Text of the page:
When I was fourteen or fifteen I got my parents to buy me a Sony minidisc player for my birthday. It was cool for about a month or so, I felt like I was on the cutting edge of the future. I remember taking this trip into the city to shop at the Virgin Megastore, one of the only places that actually sold music on the minidisc format. And yeah, there was a minidisc section, half a wall really, right next to the collection of LPs.
I looked through the artists, there wasn’t really anybody that I had ever heard of before. But I went there to buy minidiscs, so I settled on Pearl Jam Vitology, even though I already owned it on CD, it didn’t matter, now I could listen to it on minidisc.
This was right around the time of Napster, when I could dial-up to the Internet and hope that nobody would pick up the second phone line for the six or so hours it would take me to illegally download “My Own Worst Enemy” by Lit. Multiply that process by twenty, and bam, I could make my own minidisc mixtape.
They were just like cassettes, but digital. What did that mean? I had no idea, and after a while, the whole process of taking the expensive minidisc player out of the velvet pouch it came packaged in, just so I could listen to the same twenty or so songs over and over again, it began to feel like a chore, one that I couldn’t avoid, because I had asked for this expensive piece of equipment. If I didn’t use it, if I didn’t at least put an effort into getting some sort of satisfaction out of it, then what did it say about me, about my choice in cool presents, in my vision of the future?
It’s like, if I weren’t a little kid when Nintendo’s Virtual Boy came out, I would have been one of the first suckers in line at the video game store. I guess every once in a while some new technology comes out and, even if it winds up failing, there are always going to be a few people stuck with a bunch of leftover useless pieces of hardware.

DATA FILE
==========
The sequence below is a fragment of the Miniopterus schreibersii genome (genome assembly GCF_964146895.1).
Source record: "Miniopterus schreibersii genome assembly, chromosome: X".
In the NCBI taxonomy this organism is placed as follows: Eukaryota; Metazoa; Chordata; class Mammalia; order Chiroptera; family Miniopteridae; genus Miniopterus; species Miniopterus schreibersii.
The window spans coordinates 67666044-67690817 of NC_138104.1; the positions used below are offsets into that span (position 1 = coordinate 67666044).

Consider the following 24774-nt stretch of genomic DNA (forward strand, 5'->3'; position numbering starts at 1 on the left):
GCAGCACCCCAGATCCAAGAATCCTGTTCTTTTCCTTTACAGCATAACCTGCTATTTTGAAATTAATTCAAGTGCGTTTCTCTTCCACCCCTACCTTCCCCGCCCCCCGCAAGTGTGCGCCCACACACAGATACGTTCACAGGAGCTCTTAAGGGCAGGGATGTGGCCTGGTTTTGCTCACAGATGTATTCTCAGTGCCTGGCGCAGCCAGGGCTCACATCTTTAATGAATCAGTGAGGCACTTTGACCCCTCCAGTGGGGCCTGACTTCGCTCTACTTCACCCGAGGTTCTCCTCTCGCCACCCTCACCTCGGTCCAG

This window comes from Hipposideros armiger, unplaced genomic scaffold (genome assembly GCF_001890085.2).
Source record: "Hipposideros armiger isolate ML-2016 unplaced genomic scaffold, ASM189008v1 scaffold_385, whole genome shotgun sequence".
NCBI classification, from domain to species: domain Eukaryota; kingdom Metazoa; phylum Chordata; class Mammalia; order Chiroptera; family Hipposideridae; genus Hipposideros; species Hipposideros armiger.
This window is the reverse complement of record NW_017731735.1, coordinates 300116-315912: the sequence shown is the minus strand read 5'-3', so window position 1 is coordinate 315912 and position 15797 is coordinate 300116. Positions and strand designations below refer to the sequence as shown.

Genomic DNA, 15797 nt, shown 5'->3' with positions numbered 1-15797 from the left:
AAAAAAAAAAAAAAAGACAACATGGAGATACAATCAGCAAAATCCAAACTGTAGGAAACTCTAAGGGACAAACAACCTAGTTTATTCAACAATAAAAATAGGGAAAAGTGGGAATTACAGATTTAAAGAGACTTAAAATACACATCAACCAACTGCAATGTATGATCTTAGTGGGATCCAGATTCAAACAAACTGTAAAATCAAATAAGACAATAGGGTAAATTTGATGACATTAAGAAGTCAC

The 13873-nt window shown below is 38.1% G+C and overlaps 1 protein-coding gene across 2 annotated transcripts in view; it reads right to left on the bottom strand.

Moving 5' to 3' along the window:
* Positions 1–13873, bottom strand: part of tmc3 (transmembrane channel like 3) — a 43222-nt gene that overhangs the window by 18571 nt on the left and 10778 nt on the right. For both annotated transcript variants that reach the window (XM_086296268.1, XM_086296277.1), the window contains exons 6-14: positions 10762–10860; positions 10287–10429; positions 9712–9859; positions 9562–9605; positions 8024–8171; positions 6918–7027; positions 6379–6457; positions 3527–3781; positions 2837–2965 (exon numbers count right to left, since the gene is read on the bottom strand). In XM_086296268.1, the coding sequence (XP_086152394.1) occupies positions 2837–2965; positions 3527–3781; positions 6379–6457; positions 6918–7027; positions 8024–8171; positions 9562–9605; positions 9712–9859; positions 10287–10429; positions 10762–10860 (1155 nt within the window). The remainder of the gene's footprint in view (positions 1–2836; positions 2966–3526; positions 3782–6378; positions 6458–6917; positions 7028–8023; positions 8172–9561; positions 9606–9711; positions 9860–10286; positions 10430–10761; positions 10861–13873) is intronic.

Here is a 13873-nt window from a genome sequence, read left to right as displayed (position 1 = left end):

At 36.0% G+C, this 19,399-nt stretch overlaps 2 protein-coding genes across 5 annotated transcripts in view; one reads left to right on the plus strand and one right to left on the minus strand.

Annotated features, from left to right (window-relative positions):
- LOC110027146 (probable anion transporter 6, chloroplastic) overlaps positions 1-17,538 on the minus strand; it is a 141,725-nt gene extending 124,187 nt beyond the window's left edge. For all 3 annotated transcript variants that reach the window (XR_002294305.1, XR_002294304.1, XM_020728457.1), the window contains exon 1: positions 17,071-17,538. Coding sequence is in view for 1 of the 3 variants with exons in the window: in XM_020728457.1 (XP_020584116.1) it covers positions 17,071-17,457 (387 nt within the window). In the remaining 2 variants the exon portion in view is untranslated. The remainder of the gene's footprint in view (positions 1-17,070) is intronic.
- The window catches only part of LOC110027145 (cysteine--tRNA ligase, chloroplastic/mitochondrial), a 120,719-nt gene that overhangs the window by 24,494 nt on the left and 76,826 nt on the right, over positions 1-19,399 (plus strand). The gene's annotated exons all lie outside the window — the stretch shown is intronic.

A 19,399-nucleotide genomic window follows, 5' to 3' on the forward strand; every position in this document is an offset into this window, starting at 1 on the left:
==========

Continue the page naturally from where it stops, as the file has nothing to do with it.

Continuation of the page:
Years later, somewhere toward the end of college, I decided to swing in the opposite direction, to get into records. It started when I walked past some record shop in the city, I found a bunch of used LPs in a box and I thought, OK, this could be a pretty cool hobby. I think I might have bought Vitology again.
But this was even worse. Instead of limitations, there were way too many options in a still niche field, record collecting. I bought an old record player on eBay. Right after I made the purchase, I found an old turntable in my parents’ basement. Neither of them worked right. I tried opening them up and changing the belts. It was useless. By the time I finally got something to play, I found that if the volume was up too loud, it would cause the needle to skip and mess up the playback.
For a couple of years I had this whole setup just collecting dust in my bedroom. Eventually my parents packed everything up into boxes, who knows, maybe someday my future kids will throw them away after I’m dead.
I don’t even have all of my old CDs anymore. Everything’s online. And it’s so much better. Every once in a while I’ll read an op-ed online, something about how digital music is terrible, how we’re losing so much audio fidelity. I couldn’t care less. I don’t have time to play with manual settings or figure out how to operate all of these different mediums. It’s so much easier to click and play. And besides, all of my headphones kind of suck anyway, so I doubt that I’d be able to even tell the difference anyway.
If I ever get my hands on a time machine, well, I have a list of things I’d like to go back and stop myself from doing. And numbers thirty-seven and forty-two on that list are, “Stop myself from asking for that minidisc player,” and “Don’t walk past that record shop,” respectively.